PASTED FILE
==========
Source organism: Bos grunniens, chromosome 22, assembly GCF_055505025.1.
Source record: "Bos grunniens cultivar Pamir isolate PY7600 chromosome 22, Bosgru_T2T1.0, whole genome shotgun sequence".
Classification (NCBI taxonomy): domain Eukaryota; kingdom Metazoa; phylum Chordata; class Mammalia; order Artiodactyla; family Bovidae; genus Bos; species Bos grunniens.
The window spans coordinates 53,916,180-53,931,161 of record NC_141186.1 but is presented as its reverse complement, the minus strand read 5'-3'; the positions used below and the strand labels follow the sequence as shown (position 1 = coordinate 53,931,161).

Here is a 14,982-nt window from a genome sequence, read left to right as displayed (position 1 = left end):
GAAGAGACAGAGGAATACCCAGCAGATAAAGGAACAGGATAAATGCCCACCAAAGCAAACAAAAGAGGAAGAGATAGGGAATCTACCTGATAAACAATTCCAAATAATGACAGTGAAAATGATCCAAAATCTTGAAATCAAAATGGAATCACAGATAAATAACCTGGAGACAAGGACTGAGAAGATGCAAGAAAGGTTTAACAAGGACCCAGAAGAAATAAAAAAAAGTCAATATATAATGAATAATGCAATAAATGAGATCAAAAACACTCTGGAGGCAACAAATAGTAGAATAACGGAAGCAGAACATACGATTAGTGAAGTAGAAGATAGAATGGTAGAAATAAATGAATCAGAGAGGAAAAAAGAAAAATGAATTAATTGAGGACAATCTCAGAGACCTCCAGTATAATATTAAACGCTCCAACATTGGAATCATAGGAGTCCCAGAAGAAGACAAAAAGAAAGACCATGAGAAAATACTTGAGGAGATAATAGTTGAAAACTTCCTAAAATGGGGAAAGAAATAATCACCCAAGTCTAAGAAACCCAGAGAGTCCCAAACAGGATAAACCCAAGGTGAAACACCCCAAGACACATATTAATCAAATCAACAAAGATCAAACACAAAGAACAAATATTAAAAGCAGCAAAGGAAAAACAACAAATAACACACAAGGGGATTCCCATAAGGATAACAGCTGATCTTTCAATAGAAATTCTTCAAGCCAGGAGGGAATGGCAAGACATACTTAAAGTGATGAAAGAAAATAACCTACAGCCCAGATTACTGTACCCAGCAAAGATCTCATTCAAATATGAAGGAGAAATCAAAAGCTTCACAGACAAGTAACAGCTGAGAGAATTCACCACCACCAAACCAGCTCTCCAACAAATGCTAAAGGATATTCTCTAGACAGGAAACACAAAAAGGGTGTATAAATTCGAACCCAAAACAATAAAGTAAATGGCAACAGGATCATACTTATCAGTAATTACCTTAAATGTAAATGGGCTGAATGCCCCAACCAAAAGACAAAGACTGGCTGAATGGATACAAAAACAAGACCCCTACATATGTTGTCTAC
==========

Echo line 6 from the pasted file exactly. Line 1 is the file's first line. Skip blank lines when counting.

GAAGAGACAGAGGAATACCCAGCAGATAAAGGAACAGGATAAATGCCCACCAAAGCAAACAAAAGAGGAAGAGATAGGGAATCTACCTGATAAACAATTCCAAATAATGACAGTGAAAATGATCCAAAATCTTGAAATCAAAATGGAATCACAGATAAATAACCTGGAGACAAGGACTGAGAAGATGCAAGAAAGGTTTAACAAGGACCCAGAAGAAATAAAAAAAAGTCAATATATAATGAATAATGCAATAAATGAGATCAAAAACACTCTGGAGGCAACAAATAGTAGAATAACGGAAGCAGAACATACGATTAGTGAAGTAGAAGATAGAATGGTAGAAATAAATGAATCAGAGAGGAAAAAAGAAAAATGAATTAATTGAGGACAATCTCAGAGACCTCCAGTATAATATTAAACGCTCCAACATTGGAATCATAGGAGTCCCAGAAGAAGACAAAAAGAAAGACCATGAGAAAATACTTGAGGAGATAATAGTTGAAAACTTCCTAAAATGGGGAAAGAAATAATCACCCAAGTCTAAGAAACCCAGAGAGTCCCAAACAGGATAAACCCAAGGTGAAACACCCCAAGACACATATTAATCAAATCAACAAAGATCAAACACAAAGAACAAATATTAAAAGCAGCAAAGGAAAAACAACAAATAACACACAAGGGGATTCCCATAAGGATAACAGCTGATCTTTCAATAGAAATTCTTCAAGCCAGGAGGGAATGGCAAGACATACTTAAAGTGATGAAAGAAAATAACCTACAGCCCAGATTACTGTACCCAGCAAAGATCTCATTCAAATATGAAGGAGAAATCAAAAGCTTCACAGACAAGTAACAGCTGAGAGAATTCACCACCACCAAACCAGCTCTCCAACAAATGCTAAAGGATATTCTCTAGACAGGAAACACAAAAAGGGTGTATAAATTCGAACCCAAAACAATAAAGTAAATGGCAACAGGATCATACTTATCAGTAATTACCTTAAATGTAAATGGGCTGAATGCCCCAACCAAAAGACAAAGACTGGCTGAATGGATACAAAAACAAGACCCCTACATATGTTGTCTAC